Book: A Game of Thrones by George R. R. Martin

Entertaining fantasy novel, but little in it that's unique

George R. R. Martin
A Game of Thrones
Bantam, 1996
ISBN: 0-553-38168-7
694 pages

A Game of Thrones is the first novel in the fantasy series "A Song of Ice and Fire" by George R. R. Martin. The series is intended to have seven books,. Four have been published so far.

The book is set is a pretty standard fantasy universe and the story is the old noble-savage one. The story pits the Starks, lords of chilly, northern Winterfell (at least the hero isn't Grimm Shado) against the soft, southern Lannisters. Life in the north is hard (and will become harder when winter comes, which it seems it does for years at a stretch). For that reason, northerners have no time for anything but honesty and honor. Soft southerners have plenty of time and energy to lavish on intrigues, duplicity, and haughtiness. There are also some nomads in the story and even they have a sense of honor.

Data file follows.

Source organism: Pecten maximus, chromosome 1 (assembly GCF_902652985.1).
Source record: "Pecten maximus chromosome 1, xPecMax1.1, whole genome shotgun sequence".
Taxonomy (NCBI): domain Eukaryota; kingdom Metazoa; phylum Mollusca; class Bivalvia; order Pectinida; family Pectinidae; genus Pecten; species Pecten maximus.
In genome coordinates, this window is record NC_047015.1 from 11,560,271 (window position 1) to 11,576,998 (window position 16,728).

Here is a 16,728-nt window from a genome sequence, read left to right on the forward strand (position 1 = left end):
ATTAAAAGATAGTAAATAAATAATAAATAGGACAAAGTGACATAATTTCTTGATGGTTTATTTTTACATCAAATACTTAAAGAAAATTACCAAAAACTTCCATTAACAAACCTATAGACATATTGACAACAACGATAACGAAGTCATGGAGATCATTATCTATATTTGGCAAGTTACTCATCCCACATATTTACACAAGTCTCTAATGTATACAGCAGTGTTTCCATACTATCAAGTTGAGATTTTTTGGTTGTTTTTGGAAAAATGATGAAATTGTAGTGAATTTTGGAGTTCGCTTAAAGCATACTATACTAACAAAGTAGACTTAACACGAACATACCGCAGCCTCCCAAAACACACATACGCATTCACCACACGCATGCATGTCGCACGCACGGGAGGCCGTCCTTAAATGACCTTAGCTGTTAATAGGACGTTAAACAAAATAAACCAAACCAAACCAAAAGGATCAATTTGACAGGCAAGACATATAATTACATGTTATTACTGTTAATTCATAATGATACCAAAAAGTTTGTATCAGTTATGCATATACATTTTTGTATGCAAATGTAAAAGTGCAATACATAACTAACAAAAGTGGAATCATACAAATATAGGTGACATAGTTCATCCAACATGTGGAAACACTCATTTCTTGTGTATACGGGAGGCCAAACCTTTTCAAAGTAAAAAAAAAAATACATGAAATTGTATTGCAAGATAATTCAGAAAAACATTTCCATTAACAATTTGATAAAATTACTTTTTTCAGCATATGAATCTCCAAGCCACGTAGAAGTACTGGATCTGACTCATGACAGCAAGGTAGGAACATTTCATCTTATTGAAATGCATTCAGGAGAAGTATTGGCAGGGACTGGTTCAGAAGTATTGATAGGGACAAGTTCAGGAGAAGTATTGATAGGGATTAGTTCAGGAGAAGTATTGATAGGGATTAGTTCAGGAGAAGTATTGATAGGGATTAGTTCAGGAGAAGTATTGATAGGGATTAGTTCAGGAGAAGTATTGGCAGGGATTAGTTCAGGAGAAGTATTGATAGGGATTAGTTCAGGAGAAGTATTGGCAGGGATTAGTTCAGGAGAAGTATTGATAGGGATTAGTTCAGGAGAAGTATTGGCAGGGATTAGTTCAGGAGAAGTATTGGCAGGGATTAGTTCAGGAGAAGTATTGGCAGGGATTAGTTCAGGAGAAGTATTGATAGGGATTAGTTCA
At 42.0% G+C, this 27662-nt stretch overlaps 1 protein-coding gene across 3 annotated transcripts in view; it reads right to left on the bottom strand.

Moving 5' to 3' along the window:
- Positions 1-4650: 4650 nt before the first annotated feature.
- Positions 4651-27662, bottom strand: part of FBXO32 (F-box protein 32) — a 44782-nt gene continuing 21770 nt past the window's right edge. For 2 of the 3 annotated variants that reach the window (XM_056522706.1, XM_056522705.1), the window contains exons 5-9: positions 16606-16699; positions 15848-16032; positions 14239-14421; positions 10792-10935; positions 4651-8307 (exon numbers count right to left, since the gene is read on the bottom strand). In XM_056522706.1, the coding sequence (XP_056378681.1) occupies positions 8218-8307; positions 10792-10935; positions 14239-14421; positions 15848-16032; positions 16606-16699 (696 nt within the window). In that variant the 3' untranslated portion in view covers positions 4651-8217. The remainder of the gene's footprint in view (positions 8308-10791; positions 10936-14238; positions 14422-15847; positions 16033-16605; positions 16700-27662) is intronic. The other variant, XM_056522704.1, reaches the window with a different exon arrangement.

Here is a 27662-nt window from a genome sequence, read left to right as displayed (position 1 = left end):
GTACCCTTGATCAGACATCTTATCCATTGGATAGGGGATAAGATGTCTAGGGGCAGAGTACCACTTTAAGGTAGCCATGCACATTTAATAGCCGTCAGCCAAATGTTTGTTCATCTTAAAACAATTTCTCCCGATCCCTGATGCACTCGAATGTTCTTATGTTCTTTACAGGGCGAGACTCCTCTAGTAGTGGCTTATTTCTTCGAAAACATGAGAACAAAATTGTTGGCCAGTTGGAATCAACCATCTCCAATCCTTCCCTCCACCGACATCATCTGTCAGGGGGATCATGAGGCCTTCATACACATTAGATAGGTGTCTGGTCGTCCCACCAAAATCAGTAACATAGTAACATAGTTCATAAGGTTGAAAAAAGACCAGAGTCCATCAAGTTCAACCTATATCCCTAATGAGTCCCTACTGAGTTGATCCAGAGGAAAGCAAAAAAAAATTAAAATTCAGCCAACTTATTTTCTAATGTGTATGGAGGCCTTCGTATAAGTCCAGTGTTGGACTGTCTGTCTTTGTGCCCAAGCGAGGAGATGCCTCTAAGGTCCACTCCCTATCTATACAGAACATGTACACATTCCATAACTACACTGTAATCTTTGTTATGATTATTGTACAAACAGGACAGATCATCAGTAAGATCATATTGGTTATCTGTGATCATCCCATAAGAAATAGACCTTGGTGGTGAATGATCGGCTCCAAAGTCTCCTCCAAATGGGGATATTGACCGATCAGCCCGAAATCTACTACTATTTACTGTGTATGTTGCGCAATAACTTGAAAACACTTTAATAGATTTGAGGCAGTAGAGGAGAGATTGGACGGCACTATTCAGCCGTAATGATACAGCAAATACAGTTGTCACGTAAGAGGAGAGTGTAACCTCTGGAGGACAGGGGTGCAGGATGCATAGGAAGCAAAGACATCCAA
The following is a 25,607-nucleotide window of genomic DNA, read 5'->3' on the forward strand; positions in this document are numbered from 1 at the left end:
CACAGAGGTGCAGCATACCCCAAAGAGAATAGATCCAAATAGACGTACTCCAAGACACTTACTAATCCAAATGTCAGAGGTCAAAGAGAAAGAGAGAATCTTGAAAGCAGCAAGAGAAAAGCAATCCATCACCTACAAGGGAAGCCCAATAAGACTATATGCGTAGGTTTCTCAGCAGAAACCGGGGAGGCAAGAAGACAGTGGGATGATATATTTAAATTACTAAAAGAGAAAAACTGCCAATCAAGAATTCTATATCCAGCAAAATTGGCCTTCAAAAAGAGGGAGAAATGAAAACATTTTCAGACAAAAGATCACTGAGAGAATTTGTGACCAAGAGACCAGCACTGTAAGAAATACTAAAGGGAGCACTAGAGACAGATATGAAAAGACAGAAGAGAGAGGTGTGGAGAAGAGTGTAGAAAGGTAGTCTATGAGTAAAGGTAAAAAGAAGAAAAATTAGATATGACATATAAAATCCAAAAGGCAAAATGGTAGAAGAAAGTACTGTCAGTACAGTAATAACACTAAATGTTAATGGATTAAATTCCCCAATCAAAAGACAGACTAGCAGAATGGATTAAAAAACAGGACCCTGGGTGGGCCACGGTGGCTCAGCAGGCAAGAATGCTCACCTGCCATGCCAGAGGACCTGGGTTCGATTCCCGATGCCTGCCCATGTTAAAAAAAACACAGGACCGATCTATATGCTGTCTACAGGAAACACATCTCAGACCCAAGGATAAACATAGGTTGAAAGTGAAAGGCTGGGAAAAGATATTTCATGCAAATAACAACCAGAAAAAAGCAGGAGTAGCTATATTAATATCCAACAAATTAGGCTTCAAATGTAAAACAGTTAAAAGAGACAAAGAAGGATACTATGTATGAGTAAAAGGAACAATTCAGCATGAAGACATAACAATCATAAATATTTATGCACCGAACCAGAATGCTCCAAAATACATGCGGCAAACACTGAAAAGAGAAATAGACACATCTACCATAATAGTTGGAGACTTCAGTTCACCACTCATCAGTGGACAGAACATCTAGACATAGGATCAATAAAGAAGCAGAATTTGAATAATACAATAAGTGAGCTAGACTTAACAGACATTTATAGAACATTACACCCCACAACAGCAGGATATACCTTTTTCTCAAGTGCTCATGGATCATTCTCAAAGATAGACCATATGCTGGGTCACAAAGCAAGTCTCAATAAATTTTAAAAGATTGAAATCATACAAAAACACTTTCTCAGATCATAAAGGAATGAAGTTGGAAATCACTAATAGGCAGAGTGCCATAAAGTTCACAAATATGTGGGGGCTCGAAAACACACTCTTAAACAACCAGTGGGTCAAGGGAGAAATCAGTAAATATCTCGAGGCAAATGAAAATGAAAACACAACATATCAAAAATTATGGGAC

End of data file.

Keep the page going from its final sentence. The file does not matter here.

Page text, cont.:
Shortly after the book begins, King Robert arrives at Winterfell for the purpose of asking his old friend and comrade-in-arms Eddard (Ned) Stark to take an important post in the capital, far to the south. Reluctantly, Ned agrees. He's repelled since it seems that there are plots about, but duty calls. We find out pretty quickly that the once-honorable king has also been weakened by soft living.

What follows is not by any means bad. But it's also not especially remarkable. There's little that's new or especially imaginative. There are a few characters that are more interesting than the rest, but they're not on stage very much. The book is good enough that I'll probably read the next in the series but I'm unlikely to complain that Mr Martin is not writing fast enough for me.

Posted: Wed - August 5, 2009 at 03:54 PM   Main   Category: